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The contributions of local and remote atmospheric moisture fluxes to East Asian precipitation and its variability

Guo, L., Klingaman, N. P., Demory, M.-E., Vidale, P. L., Turner, A. G. and Stephan, C. C. (2018) The contributions of local and remote atmospheric moisture fluxes to East Asian precipitation and its variability. Climate Dynamics, 51 (11-12). pp. 4139-4156. ISSN 0930-7575

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To link to this item DOI: 10.1007/s00382-017-4064-4

Abstract/Summary

We investigate the contribution of the local and remote atmospheric moisture fluxes to East Asia (EA) precipitation and its interannual variability during 1979-2012. We use and expand the \citet{Brubaker_etal_JC_1993} method, which connects the area-mean precipitation to area-mean evaporation and the horizontal moisture flux into the region. Due to its large landmass and hydrological heterogeneity, EA is divided into five sub-regions: Southeast (SE), Tibetan Plateau (TP), Central East (CE), Northwest (NW) and Northeast (NE). For each region, we first separate the contributions to precipitation of local evaporation from those of the horizontal moisture flux by calculating the precipitation recycling ratio: the fraction of precipitation over a region that originates as evaporation from the same region. Then, we separate the horizontal moisture flux across the region's boundaries by direction. We estimate the contributions of the horizontal moisture fluxes from each direction, as well as the local evaporation, to the mean precipitation and its interannual variability. We find that the major contributors to the mean precipitation are not necessarily those that contribute most to the precipitation interannual variability. Over SE, the moisture flux via the southern boundary dominates the mean precipitation and its interannual variability. Over TP, in winter and spring, the moisture flux via the western boundary dominates the mean precipitation; however, variations in local evaporation dominate the precipitation interannual variability. The western moisture flux is the dominant contributor to the mean precipitation over CE, NW and NE. However, the southern or northern moisture flux or the local evaporation dominates the precipitation interannual variability over these regions, depending on the season. Potential mechanisms associated with interannual variability in the moisture flux are identified for each region. The methods and results presented in this study can be readily applied to model simulations, to identify simulation biases in precipitation that relate to the simulated moisture supplies and transport.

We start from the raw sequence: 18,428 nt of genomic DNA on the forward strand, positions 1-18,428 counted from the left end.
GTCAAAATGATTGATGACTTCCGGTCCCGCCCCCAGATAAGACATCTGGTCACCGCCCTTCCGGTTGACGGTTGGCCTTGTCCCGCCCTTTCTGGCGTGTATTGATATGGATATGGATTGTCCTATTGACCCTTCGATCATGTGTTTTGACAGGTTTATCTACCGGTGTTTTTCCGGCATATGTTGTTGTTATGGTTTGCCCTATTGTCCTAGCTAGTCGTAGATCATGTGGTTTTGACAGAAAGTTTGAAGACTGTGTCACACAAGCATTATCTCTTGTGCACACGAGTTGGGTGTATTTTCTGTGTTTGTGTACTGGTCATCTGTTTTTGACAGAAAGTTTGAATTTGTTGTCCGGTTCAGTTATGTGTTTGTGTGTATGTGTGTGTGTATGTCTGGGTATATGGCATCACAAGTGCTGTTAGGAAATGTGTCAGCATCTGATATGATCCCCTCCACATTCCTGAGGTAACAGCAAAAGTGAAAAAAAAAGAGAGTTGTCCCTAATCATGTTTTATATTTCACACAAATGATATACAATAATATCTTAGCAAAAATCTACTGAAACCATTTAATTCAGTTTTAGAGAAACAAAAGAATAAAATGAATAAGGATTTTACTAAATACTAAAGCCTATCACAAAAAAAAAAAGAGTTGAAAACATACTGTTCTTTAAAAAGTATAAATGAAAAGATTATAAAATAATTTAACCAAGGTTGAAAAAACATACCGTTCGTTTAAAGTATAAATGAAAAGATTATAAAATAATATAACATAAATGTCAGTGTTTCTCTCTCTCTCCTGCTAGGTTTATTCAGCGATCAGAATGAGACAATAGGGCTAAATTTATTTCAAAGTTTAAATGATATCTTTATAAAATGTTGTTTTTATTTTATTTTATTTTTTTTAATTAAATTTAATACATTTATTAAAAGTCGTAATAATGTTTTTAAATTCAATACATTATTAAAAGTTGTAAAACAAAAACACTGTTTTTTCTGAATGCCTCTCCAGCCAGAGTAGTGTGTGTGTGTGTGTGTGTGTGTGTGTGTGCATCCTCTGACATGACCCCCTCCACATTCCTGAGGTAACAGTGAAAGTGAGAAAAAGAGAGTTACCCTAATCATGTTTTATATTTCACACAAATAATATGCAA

Item Type:Article
Refereed:Yes
Divisions:Faculty of Science > School of Mathematical, Physical and Computational Sciences > NCAS
Faculty of Science > School of Mathematical, Physical and Computational Sciences > Department of Meteorology
ID Code:74703
Publisher:Springer

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